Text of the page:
How does the Delta variant differ from original strain?
The highly transmissible Delta variant rapidly spreading in the U.S. spurring some calls for masks regardless of vaccination status harbors over a dozen mutations, some of which are linked to vaccine escape heightened spread from person to person, experts say.
The B.1.617.2 strain, first identified in India associated with the country’s deadly second surge, is estimated to spread 40-60% more readily than the concerning Alpha variant that dominated the U.S. by April, which itself was some 50% more transmissible than the original strain.
“It appears that the Delta variant is fitter faster as it has acquired several mutations that appear to give it the ability to outwit our immune system give it an advantage over other strains,” Dr. Ravina Kullar, infectious diseases specialist, epidemiologist adjunct faculty at David Geffen School of Medicine at UCLA, wrote to Fox News.
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Kullar notes four of at least 13 mutations reside in the gene encoding for the virus’ spike protein (D614G, T478K, L452R P681R), sparking concern over vaccine escape heightened viral spread. However, Kullar cited a study out of the U.K., which found two doses of the Pfizer AstraZeneca vaccine were highly effective (96%, 92%, respectively) at stopping hospitalization due to the Delta variant.
However, those not yet vaccinated are susceptible to an increased hospitalized risk poor outcomes following infection. The mutations make human antibodies less successful in attacking the virus, lending to its increased transmissibility, according to Dr. Aaron E. Glatt, chief of infectious diseases hospital epidemiologist at Mount Sinai South Nassau. More specifically, one mutation lets the virus bind to human airway cells more tightly, resulting in more infections a higher viral load in an infected person, compared to the original strain, while another mutation weakens the immune system’s ability to respond.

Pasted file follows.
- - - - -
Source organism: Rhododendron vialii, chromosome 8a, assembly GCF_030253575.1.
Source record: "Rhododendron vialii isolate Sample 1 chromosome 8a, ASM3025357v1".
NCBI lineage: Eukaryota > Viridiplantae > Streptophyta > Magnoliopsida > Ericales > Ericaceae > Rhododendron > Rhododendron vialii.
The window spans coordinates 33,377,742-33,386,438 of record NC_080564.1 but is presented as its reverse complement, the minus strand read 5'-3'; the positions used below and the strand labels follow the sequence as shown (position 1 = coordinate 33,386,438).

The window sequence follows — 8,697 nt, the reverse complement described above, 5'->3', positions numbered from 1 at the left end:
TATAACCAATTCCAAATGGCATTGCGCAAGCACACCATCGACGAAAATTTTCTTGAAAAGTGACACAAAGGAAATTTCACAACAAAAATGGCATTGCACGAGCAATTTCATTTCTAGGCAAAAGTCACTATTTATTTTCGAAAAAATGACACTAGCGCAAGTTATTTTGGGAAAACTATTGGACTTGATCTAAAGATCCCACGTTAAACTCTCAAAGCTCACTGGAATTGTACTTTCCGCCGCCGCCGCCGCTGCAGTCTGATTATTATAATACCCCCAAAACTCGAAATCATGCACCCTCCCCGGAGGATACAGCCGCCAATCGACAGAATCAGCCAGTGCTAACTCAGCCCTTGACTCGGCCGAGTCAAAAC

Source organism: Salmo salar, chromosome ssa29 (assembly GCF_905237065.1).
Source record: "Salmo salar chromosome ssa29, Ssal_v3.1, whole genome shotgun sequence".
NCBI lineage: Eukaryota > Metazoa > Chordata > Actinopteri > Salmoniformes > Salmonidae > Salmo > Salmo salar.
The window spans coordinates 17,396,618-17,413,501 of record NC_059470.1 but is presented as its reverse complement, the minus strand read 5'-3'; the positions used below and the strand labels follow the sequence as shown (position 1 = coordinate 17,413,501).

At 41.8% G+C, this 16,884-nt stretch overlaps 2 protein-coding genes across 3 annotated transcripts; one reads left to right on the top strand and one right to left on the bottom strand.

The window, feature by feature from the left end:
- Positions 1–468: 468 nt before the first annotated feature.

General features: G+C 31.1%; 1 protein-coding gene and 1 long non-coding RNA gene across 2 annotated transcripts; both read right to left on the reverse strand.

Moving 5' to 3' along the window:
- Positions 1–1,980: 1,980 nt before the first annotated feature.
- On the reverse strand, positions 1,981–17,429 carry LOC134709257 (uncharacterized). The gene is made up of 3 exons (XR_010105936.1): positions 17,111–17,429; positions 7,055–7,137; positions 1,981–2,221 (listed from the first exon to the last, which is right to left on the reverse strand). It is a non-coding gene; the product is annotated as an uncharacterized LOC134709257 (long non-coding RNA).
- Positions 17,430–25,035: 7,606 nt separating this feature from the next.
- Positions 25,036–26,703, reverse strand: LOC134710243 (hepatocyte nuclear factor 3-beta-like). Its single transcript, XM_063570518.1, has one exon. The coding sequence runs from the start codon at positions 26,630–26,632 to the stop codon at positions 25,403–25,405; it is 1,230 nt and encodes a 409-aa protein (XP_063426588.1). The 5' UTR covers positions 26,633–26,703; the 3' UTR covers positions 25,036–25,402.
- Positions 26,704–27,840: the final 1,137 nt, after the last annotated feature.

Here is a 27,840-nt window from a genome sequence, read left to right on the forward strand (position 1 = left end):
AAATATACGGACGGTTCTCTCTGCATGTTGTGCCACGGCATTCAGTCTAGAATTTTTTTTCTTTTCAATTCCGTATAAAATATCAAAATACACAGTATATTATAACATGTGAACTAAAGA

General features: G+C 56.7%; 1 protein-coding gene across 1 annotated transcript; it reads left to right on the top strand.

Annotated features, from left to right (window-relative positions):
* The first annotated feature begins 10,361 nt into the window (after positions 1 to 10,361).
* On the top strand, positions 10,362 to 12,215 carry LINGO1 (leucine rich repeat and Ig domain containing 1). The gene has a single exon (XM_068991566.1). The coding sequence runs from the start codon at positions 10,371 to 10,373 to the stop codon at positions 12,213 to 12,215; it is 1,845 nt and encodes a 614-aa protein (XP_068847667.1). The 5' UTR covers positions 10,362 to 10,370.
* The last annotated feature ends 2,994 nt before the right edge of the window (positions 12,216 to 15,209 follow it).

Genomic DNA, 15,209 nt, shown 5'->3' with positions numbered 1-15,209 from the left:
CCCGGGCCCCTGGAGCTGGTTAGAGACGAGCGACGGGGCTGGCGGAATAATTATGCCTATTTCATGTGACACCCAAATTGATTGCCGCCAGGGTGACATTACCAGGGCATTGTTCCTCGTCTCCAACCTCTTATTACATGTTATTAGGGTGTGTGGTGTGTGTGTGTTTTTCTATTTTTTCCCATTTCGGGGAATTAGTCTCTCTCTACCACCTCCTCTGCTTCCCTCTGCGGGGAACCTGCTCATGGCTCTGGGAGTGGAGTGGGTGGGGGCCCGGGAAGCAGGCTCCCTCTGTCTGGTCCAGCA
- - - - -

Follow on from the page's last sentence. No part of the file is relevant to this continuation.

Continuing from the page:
“Taken together, the mutations allow the Delta variant virus to spread more quickly make infected people sicker,” said Dr. Janko Nikolich-Zugich, PhD, professor chair of the department of immunobiology at University of Arizona College of Medicine. “Importantly, those individuals receiving all the recommended doses of the approved vaccines seem well protected even against Delta. Those who are not immunized may experience a very difficult possibly deadly course of disease.”
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Rapid spread of the concerning Delta variant emphasizes the need for vaccinations, experts say, with Dr. Anthony Fauci previously estimating the strain doubles in prevalence about every two weeks.
“As SARS-CoV-2 continues to spread, it will continue to make copying errors, if we don’t slow its spread then this ‘race of the variants’ will continue – rewarding the most infectious variants with more victims,” said Dr. Stuart C. Ray, professor of medicine oncology at the Johns Hopkins School of Medicine.
Many reports have also noted a so-called “Delta plus” variant, which Kullar described as an “offspring” to the Delta variant, harbors another mutation to the spike protein, K417N.
“It has increased transmissibility, stronger binding to the receptors of lung cells potential reduction of the efficacy of monoclonal antibodies. How it differs from the Delta variant in terms of transmissibility is yet to be determined,” she wrote. “Currently, the delta variant rather than the Delta plus variant seems to be the primary driver of cases increasing in those parts of the U.S. with low vaccination rates.”